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What to Expect if You're Getting Dental Braces

What to Expect if You're Getting Dental Braces

Orthodontic or dental braces are “wire-based appliances” used to improve an uneven bite, crooked teeth, or having too much space between teeth. Improving such conditions lead to better teeth health and appearance. In many cases, dental braces also improve the way a person talks and chews. Here’s what you can expect before, during, and after getting your orthodontic braces.

Referral

During your regular dental check-up, the dentist might inform you that you will greatly benefit from having orthodontic braces. If that’s the case, he or she may refer you to an orthodontist, a dentist who specializes in the diagnosis, treatment, and prevention of misaligned jaw and teeth.

Of course, it’s also possible that you decided to have braces on your own, especially if you have concerns like an uneven bite or crooked teeth. If that’s the case, you might not need a referral; you can contact a trusted orthodontist and set an appointment with him or her.

The Consultation

The next step in getting your orthodontic braces is consulting the orthodontist.

Whether you’ve been referred by your dentist or you visited the orthodontist on your own, you still need to explain your situation in detail. Discuss with them things like the discomforts you’re feeling and when you started experiencing them. If available, bring your latest dental x-rays and related laboratory results.

To assess your teeth and jaw alignment, they’ll ask you to bite into rubber material for a few minutes in order to make a plaster model of your teeth. They might also order a dental x-ray or digital scan of your mouth.

After a thorough examination, the orthodontist would determine if you would really benefit from having dental braces or require other treatment.

Should you need orthodontic braces, they will use the mold and scans to set up your treatment plan and create a mock-up of the braces.

Setting the Timeline

In some cases, you don’t go straight from consultation to the installation of braces. For one, you need to get your teeth professionally cleaned a couple of days before.

Additionally, if the orthodontist finds any concerns you need to address first, they might postpone the installation until everything’s sorted out. For instance, if your mouth is “overcrowded,” they might advise you to undergo tooth extraction first so that there will be adequate space in the jaw for the existing teeth.

They may need to extract teeth as well if you have impacted wisdom teeth. These may cause unwanted forward pressure and movement of your posterior teeth.

orthodontic braces

Getting the Braces

On the day you’ll get the braces, remember to brush and floss your teeth. Are you worried about injections? Remember that the procedure doesn’t use needles. Furthermore, most people don’t experience pain, although there are reports of some pressure.

Here’s an overview of what will happen:

  • The orthodontist will use a retractor so you can comfortably keep your mouth open; this also helps keep the mouth dry.
  • They will then apply a mild solution on each tooth surface before rinsing.
  • Afterward, the orthodontist will apply adhesive on each tooth and the bracket will be placed on top of the adhesive.
  • Excess adhesives will be removed and the rest will be cured with a special light.
  • With all the brackets in place, the orthodontist will start threading the wire through each bracket. Please note that this process varies depending on the type of braces you need.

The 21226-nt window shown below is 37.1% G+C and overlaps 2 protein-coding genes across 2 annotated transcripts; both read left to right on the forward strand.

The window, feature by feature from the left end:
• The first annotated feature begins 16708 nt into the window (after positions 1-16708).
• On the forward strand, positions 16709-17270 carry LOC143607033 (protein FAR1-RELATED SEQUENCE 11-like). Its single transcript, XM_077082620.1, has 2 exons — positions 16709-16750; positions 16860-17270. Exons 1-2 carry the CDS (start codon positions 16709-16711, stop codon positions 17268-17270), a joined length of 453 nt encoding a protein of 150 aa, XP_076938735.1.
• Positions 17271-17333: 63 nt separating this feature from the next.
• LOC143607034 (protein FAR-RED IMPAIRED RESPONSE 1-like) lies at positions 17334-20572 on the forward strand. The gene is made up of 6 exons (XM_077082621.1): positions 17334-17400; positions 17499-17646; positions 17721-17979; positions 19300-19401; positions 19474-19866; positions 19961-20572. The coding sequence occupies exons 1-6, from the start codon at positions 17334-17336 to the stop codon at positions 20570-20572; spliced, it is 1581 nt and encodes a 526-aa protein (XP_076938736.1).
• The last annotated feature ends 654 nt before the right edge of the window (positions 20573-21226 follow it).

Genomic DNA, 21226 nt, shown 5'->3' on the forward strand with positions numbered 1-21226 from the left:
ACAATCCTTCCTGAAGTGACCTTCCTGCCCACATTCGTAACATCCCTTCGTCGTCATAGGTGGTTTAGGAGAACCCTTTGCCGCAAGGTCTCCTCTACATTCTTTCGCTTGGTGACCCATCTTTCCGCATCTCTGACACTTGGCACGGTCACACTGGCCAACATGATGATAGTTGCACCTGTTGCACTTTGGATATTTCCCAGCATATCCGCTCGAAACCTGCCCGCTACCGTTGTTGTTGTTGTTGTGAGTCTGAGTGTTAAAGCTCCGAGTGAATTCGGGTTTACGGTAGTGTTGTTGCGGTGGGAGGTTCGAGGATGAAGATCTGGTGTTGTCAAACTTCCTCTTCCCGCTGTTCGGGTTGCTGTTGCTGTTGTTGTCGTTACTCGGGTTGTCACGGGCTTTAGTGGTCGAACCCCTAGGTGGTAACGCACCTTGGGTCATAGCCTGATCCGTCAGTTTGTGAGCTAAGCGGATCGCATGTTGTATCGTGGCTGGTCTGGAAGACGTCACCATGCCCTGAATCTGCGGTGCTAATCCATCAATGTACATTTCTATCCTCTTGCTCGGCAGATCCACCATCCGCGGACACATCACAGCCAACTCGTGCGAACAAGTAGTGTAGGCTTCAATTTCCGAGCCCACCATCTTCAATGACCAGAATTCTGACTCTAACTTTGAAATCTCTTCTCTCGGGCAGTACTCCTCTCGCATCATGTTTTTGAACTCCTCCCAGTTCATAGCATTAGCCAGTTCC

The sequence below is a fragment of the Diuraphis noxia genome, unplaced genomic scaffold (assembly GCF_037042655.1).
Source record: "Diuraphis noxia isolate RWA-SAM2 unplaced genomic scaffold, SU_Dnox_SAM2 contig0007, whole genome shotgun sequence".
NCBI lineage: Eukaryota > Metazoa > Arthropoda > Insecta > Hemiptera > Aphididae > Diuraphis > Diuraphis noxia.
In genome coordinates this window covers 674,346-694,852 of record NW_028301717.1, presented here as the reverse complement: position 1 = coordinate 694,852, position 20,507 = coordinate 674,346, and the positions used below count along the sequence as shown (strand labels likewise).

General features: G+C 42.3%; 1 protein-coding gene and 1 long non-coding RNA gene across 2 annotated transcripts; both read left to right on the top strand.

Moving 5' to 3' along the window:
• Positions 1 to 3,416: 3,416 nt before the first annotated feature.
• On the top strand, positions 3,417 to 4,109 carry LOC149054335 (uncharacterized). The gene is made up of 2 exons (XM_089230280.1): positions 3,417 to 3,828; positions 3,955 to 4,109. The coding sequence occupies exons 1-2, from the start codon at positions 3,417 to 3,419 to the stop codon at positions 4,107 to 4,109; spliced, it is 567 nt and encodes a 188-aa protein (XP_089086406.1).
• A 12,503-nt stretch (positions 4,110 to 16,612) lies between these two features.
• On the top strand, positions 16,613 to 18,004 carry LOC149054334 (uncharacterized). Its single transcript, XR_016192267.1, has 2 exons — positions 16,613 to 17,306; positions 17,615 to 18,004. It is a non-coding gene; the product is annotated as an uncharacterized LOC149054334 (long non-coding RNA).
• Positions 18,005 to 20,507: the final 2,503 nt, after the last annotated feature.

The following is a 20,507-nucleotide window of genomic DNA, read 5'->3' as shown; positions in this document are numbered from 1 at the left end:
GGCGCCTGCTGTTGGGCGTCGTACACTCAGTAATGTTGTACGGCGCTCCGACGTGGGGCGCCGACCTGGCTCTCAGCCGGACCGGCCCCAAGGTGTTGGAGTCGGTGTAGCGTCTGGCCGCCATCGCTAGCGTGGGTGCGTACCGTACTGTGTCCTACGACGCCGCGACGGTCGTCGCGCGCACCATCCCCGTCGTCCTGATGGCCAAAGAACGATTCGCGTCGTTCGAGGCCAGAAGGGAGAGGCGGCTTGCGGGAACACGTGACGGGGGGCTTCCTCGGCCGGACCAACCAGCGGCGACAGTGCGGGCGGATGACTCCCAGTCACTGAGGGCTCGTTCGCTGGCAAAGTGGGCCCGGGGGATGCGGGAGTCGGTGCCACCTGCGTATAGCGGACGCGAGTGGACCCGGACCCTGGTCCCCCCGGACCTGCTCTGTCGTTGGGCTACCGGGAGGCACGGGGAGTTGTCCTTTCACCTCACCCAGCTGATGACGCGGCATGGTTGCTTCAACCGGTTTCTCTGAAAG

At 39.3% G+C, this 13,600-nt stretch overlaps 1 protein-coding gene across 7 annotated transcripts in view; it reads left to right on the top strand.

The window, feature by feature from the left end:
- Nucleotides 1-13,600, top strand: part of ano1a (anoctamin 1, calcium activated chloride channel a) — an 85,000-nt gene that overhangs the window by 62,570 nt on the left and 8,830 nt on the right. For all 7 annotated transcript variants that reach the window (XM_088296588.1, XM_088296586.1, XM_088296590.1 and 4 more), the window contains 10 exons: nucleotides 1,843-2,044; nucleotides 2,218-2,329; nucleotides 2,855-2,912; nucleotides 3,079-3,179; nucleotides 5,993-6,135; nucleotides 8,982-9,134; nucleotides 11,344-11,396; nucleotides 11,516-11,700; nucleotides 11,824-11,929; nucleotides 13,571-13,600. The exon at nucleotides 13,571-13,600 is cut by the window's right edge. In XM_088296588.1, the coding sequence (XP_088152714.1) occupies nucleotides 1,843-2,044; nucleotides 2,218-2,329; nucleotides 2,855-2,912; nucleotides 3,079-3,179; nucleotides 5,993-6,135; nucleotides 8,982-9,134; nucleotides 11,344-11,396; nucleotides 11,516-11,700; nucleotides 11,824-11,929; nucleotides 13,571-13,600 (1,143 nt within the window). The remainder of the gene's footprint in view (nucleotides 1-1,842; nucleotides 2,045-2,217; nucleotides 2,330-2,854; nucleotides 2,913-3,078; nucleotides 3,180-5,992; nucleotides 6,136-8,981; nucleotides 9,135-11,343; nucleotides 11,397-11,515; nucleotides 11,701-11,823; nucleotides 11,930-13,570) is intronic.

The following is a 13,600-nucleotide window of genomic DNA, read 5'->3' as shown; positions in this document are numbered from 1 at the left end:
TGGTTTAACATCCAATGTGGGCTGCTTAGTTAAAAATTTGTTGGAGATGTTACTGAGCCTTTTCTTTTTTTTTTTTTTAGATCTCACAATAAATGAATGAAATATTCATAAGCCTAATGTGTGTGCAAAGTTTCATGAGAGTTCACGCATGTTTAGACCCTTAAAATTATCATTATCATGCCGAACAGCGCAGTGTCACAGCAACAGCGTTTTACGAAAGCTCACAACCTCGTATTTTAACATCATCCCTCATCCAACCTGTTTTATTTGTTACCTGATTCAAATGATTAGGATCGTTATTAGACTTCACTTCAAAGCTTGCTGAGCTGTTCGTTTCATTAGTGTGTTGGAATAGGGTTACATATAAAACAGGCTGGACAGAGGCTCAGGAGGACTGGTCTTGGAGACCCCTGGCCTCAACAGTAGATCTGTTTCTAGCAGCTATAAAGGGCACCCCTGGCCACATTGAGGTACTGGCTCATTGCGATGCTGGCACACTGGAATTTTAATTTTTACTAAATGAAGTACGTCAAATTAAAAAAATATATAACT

Generally, the entire process takes about 90 to 120 minutes.

Aftercare

After getting your orthodontic braces, you’ll receive instructions for aftercare. Remember that you’ll need some time to get used to wearing braces and that you might feel uncomfortable in the first few days.

Should you feel some discomfort, consider rinsing your mouth with warm saltwater. You can also eat soft, cold foods such as yogurt and ice cream. The orthodontist might also prescribe you pain-relief medication.

Listen closely and take note of the instructions the orthodontist gives you regarding brushing and flossing your teeth. You might need to purchase orthodontic toothbrushes with concave tips to clean your teeth and the surface of the braces at the same time. Special flosses are also available for people with braces.

In the meantime, avoid chewy, sticky, and hard foods that require a big bite or a lot of chewing. Consider foods like pudding, mashed potatoes, and soup. Over time, you’ll be able to tolerate other kinds of foods much better.

Final Reminders

Don’t forget to show up to your dental appointments after getting your orthodontic braces. This way, the orthodontist will be able to spot any concerns right away and you’ll receive the oral care you need.

Learn more about Cosmetic Dentistry here.

Hello Health Group does not provide medical advice, diagnosis or treatment.

Sources

Are you too old for braces?
https://www.health.harvard.edu/oral-health/are-you-too-old-for-braces
Accessed March 25, 2021

Dental braces
https://www.mayoclinic.org/tests-procedures/braces/about/pac-20384607
Accessed March 25, 2021

The Basics of Braces
https://kidshealth.org/en/parents/braces.html
Accessed March 25, 2021

Braces
https://www.aaoinfo.org/blog/parent-s-guide-post/beginning-treatment/
Accessed March 25, 2021

Impact of fashion braces on oral health related quality of life: a web-based cross-sectional study
https://link.springer.com/article/10.1186/s12903-020-01224-1
Accessed March 25, 2021

AAO – Brushing And Flossing While Wearing Braces
https://www.youtube.com/watch?v=obuCKwrlfbM
Accessed March 25, 2021

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Written by Lorraine Bunag, R.N. Updated Jun 17
Medically reviewed by Grazielle Millo-Paderes, DDM, MSc